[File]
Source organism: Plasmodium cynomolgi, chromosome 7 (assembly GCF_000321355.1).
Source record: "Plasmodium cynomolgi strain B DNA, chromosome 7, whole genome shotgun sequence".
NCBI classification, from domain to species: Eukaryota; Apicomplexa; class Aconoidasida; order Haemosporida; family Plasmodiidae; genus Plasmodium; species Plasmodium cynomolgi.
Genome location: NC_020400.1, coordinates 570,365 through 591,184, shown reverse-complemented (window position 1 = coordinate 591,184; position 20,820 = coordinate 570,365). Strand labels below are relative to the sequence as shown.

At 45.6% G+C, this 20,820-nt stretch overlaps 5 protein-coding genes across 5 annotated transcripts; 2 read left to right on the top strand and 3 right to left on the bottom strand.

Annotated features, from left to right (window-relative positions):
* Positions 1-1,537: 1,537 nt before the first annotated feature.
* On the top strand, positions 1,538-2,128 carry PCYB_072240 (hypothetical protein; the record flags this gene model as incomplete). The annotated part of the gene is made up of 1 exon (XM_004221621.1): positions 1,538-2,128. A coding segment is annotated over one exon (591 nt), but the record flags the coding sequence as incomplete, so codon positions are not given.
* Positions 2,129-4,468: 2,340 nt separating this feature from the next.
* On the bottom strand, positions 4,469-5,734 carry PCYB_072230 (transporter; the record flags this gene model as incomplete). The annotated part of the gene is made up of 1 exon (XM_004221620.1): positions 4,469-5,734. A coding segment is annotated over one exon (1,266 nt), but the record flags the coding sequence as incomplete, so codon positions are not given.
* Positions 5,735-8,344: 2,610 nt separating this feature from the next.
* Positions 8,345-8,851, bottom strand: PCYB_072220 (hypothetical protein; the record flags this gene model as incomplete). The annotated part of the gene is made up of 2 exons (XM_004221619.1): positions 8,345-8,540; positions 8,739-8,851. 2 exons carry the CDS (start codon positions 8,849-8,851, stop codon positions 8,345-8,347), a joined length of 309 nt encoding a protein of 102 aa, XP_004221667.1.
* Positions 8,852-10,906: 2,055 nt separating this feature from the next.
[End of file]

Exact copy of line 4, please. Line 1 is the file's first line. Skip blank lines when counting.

Genome location: NC_020400.1, coordinates 570,365 through 591,184, shown reverse-complemented (window position 1 = coordinate 591,184; position 20,820 = coordinate 570,365). Strand labels below are relative to the sequence as shown.